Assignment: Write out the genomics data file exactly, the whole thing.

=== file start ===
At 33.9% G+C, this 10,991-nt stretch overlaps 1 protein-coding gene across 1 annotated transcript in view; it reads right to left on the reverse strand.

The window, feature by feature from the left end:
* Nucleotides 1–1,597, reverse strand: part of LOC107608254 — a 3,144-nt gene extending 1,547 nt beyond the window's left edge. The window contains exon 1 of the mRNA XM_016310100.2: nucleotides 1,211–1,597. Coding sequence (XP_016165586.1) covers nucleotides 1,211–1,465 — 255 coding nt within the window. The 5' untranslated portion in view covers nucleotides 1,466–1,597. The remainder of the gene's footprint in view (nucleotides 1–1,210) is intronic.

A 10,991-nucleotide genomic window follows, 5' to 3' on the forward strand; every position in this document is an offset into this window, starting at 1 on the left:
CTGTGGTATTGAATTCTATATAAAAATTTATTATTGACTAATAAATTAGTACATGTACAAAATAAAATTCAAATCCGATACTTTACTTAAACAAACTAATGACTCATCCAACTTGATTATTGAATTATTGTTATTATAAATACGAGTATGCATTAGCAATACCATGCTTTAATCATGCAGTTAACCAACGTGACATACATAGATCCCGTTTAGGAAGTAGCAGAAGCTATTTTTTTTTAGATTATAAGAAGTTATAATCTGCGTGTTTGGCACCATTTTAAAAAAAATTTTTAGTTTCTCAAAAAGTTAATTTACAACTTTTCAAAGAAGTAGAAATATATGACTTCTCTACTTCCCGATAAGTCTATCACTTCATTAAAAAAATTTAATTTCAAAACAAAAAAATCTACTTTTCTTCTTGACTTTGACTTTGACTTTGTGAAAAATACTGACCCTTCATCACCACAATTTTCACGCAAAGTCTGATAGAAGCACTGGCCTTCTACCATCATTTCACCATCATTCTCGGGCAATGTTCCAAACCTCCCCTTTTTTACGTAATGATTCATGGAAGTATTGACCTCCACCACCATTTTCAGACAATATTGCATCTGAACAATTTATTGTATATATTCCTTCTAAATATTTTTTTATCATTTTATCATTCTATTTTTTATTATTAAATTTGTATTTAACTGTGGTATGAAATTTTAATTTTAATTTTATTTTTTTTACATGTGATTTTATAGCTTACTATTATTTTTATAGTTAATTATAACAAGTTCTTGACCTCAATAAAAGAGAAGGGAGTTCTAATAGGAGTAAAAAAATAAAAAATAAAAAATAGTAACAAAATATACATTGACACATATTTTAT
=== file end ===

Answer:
At 33.9% G+C, this 10,991-nt stretch overlaps 1 protein-coding gene across 1 annotated transcript in view; it reads right to left on the reverse strand.

The window, feature by feature from the left end:
* Nucleotides 1–1,597, reverse strand: part of LOC107608254 — a 3,144-nt gene extending 1,547 nt beyond the window's left edge. The window contains exon 1 of the mRNA XM_016310100.2: nucleotides 1,211–1,597. Coding sequence (XP_016165586.1) covers nucleotides 1,211–1,465 — 255 coding nt within the window. The 5' untranslated portion in view covers nucleotides 1,466–1,597. The remainder of the gene's footprint in view (nucleotides 1–1,210) is intronic.

A 10,991-nucleotide genomic window follows, 5' to 3' on the forward strand; every position in this document is an offset into this window, starting at 1 on the left:
CTGTGGTATTGAATTCTATATAAAAATTTATTATTGACTAATAAATTAGTACATGTACAAAATAAAATTCAAATCCGATACTTTACTTAAACAAACTAATGACTCATCCAACTTGATTATTGAATTATTGTTATTATAAATACGAGTATGCATTAGCAATACCATGCTTTAATCATGCAGTTAACCAACGTGACATACATAGATCCCGTTTAGGAAGTAGCAGAAGCTATTTTTTTTTAGATTATAAGAAGTTATAATCTGCGTGTTTGGCACCATTTTAAAAAAAATTTTTAGTTTCTCAAAAAGTTAATTTACAACTTTTCAAAGAAGTAGAAATATATGACTTCTCTACTTCCCGATAAGTCTATCACTTCATTAAAAAAATTTAATTTCAAAACAAAAAAATCTACTTTTCTTCTTGACTTTGACTTTGACTTTGTGAAAAATACTGACCCTTCATCACCACAATTTTCACGCAAAGTCTGATAGAAGCACTGGCCTTCTACCATCATTTCACCATCATTCTCGGGCAATGTTCCAAACCTCCCCTTTTTTACGTAATGATTCATGGAAGTATTGACCTCCACCACCATTTTCAGACAATATTGCATCTGAACAATTTATTGTATATATTCCTTCTAAATATTTTTTTATCATTTTATCATTCTATTTTTTATTATTAAATTTGTATTTAACTGTGGTATGAAATTTTAATTTTAATTTTATTTTTTTTACATGTGATTTTATAGCTTACTATTATTTTTATAGTTAATTATAACAAGTTCTTGACCTCAATAAAAGAGAAGGGAGTTCTAATAGGAGTAAAAAAATAAAAAATAAAAAATAGTAACAAAATATACATTGACACATATTTTAT